My view is that we are likely to encounter difficulties unless we address the issue in a proactive manner. What are the concerns and issues that the IMF is likely to raise if they want to loan us money? They are going to talk about subsidies on petrol, electricity tariff, they are going to talk about exchange rate, even though we have started seeing some convergence. Also, they are going to talk about different rates in the treasury bills market, reducing the size of government, they are going to talk about improving non-oil tax revenue, they are going to talk about trade barriers, even though on that one you can ask them to look towards America, which is a bigger offender. But then, these are things that are of concern to everybody including the government. If government can craft its response to all these things and how it is going to address them and come up with what can be described as its home-grown way of addressing these issues, then we have a greater likelihood of success. But for them to go to the IMF and think there won’t be conditions for the loan request, then we are deceiving ourselves.
What can the banks do to sustain the cost of doing business and even make profit?
Forget about profit. This is the time when you protect your equity, I would say. Profit should not be the priority because the banks are going to get hit. The banks are going to make less profit because the impairment charge is going to be higher. And the banks are going to have pressure from the regulator to lend at lower rates. They are not going to make much money. What they are going to do is to look at their cost and to protect the quality of their loan book, so that the size of the impairment charge is not going to be bigger.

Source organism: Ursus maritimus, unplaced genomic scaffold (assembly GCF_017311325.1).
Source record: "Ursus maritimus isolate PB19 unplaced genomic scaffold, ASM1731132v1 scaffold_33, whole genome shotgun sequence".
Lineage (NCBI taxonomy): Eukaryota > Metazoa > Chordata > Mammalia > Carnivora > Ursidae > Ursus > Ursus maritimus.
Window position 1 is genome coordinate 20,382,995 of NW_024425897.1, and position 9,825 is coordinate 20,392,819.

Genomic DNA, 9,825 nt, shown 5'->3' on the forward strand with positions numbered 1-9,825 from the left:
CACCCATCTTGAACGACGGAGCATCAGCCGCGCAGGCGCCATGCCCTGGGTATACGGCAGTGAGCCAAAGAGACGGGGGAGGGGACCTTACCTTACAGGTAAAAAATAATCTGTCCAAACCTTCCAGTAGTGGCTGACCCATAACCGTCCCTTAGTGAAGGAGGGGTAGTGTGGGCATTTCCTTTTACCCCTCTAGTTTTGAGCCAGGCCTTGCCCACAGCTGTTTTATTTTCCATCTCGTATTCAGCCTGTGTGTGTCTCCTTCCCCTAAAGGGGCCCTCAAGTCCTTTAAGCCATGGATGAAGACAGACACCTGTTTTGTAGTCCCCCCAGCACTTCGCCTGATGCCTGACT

What opportunities do you see for the agriculture sector with this crisis?
This is an era where we are seeing that the so-called leaders of the world are saying every man for himself, God for us all. We have to look inward. People talk about agriculture a lot. For me, if you don’t add value to your agricultural products, you are not going to get any significant benefit. Translate it to the food we eat and the things we need to power other sectors, if we don’t add value to agriculture, it is unlikely that the economy is going to see any significant benefit. We are also seeing other areas that are important. We must be able to power our industries. We must have a reliable rail system that can move people around.
What suggestion do you have for entrepreneurs in the building industry?
The construction industry will be hit big time in my view. But then, like everything, when we need to adjust, we would adjust. If the amount of money that people are committing to capital expenditure is reduced, would they spend money on maintaining their assets? If I cannot build, but can I do some maintenance work for them that would earn me small money to cover my cost and protect my equity, such that when the good time comes again, I would be able to trade. The key thing in any business is the need to conserve capital in ant business that we are in. That is because the biggest threat that entrepreneurs face is erosion of capital.
If our capital is eroded, we are not going to be able to trade when the good time comes. So, whatever steps we are taking should be focused on that principal objective – how am I going to conserve my capital. And in terms of capital, think of money as well as people. There are some industries where their people are so critical. Therefore, you need to take good care of them. For example, people are talking about the premier league players, that their salaries should be reduced. But we must understand that they are the core assets.